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Opposites Meeting

The expression, “meeting in the middle”, has been the epitome of reasonable, rational, and agreeable compromise. It is the averaging of two positions to arrive at something that does not look like either of the positions. A teeter totter is an example of where this “meeting in the middle” does not provide the best outcome. The first consideration in operating a teeter totter is that both sides need to be balanced for it to work well. If the two people are of different weights, one needs to move closer to the pivot point to achieve balance. The next consideration is how close to the ends to sit. If they move close to the center, they can still be in balance, but it won’t be much of a ride. Each will move very little with each rotation of the teeter totter. While they are still theoretically playing the game, and each is still exerting themself, very little is getting accomplished. They still need to propel the weight of the apparatus–they just aren’t getting much benefit out of that exertion. To have any real fun in this game, the participants need to move as far apart as possible. With this, all of the excitement comes out. They are no longer sitting with their feet planted on the ground, but now get to experience the thrilling feelings of rapid acceleration, speed, simulated flying, weightless, and even going airborne.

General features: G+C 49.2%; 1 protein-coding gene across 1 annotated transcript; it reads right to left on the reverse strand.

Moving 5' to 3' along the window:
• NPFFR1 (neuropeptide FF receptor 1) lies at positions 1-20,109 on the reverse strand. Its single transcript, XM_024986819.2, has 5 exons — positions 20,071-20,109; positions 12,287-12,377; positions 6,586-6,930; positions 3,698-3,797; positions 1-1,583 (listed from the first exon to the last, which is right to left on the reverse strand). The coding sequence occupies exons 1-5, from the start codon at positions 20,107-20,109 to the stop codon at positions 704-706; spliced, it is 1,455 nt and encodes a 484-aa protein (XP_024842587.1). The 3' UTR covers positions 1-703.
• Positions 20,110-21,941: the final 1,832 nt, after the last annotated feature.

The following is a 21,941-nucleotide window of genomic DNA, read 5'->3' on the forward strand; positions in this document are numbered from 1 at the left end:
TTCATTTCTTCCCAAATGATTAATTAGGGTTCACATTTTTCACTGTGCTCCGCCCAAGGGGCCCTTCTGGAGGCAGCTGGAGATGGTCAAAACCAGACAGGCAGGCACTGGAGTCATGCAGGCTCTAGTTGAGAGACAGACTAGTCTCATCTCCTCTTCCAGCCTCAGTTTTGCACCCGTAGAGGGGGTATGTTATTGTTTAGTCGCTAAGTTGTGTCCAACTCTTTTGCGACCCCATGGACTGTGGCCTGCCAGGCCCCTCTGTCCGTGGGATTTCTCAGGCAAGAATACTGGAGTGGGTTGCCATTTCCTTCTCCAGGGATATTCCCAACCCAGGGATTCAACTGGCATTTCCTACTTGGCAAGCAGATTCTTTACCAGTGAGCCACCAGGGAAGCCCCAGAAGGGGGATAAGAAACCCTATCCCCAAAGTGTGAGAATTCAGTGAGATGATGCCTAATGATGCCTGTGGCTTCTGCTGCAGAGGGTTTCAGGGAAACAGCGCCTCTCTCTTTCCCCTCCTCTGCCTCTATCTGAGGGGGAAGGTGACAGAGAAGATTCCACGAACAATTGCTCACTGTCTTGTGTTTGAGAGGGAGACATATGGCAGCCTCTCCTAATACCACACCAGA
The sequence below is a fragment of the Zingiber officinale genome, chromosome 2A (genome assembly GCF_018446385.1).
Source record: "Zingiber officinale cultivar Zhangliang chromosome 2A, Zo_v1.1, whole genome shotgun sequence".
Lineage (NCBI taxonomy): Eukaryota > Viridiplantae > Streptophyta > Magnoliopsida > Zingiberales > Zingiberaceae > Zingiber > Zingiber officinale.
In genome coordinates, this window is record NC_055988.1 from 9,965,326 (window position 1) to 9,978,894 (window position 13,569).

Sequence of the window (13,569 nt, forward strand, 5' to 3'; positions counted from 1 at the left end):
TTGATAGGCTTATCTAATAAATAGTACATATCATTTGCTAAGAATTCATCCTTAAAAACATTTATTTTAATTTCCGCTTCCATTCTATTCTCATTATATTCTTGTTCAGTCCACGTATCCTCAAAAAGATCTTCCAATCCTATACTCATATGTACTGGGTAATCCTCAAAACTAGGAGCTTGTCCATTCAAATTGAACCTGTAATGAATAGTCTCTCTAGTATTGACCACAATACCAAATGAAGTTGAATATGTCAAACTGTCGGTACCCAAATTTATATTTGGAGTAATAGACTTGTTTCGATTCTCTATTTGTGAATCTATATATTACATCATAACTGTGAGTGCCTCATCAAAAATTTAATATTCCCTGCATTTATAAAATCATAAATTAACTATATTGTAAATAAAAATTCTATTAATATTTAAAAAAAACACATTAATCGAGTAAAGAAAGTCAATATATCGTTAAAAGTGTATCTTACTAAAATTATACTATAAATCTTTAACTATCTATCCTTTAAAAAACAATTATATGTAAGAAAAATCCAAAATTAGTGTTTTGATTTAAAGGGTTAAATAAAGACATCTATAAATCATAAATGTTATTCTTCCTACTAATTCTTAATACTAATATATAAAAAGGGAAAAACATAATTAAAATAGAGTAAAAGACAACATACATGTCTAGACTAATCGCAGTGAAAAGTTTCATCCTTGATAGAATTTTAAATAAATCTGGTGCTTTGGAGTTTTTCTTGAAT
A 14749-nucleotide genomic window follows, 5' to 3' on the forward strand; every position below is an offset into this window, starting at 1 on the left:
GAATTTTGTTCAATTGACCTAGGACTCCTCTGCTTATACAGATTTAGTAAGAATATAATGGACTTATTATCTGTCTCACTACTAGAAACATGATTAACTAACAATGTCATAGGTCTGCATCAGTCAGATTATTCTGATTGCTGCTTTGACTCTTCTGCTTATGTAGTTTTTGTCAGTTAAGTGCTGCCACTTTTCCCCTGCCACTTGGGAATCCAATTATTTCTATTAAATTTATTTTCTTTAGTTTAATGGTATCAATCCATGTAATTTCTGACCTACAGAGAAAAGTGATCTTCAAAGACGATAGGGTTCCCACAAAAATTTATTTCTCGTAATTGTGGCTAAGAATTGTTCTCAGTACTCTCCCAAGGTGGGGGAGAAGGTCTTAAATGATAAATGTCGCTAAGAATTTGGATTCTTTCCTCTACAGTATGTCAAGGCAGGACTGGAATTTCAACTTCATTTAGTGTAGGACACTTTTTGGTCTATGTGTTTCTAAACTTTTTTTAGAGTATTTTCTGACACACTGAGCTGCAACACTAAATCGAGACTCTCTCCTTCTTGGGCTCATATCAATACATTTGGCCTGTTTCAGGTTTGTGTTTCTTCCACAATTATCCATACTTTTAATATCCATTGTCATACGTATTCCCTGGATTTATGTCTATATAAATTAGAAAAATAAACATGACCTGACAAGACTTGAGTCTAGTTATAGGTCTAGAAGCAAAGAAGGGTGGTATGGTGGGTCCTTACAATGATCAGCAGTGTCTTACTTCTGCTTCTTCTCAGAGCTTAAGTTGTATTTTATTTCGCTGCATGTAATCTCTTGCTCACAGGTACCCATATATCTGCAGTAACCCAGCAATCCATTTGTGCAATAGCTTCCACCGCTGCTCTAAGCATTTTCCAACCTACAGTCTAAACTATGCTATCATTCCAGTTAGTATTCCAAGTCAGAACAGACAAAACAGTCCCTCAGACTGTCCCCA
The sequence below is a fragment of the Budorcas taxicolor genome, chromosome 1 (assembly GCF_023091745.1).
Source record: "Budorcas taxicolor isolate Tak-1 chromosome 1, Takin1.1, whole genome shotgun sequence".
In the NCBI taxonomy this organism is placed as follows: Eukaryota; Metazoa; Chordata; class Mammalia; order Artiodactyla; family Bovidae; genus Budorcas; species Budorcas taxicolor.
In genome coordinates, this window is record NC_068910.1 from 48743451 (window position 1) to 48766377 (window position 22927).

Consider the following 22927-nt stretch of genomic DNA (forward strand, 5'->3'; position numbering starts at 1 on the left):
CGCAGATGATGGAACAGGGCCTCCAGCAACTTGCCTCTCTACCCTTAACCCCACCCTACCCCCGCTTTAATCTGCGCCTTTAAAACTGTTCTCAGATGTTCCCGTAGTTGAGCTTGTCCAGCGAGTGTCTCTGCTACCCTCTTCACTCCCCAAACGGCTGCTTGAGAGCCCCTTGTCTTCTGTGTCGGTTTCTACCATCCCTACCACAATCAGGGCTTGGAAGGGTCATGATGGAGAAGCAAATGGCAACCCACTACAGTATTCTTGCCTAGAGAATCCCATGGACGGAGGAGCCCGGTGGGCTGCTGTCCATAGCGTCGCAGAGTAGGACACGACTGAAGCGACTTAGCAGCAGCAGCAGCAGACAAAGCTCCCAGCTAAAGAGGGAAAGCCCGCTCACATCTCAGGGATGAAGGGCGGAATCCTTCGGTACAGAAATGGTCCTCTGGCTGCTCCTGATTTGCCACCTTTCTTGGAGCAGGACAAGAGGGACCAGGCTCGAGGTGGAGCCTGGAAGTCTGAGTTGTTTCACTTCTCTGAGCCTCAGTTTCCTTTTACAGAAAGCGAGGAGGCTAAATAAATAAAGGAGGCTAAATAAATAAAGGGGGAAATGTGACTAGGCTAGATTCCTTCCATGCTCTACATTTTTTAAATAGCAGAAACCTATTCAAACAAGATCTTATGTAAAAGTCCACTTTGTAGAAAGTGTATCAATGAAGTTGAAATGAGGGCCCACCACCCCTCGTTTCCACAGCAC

Much of the improvement that should be made in this country follows the lesson of the teeter totter. Because we are compromising on the ideological appearance of a situation, we are not reaching an acceptable outcome. Regardless of how hard we try, we don’t get much accomplished. We need to be changing how we play the game. We need less compromise, and a more intelligent arrangement of the process, which sometimes means having ideologically opposite processes cooperating to maximize reaching our goals. Keep the teeter totter example in mind as we present the change for solving each of the challenges that we are currently facing.

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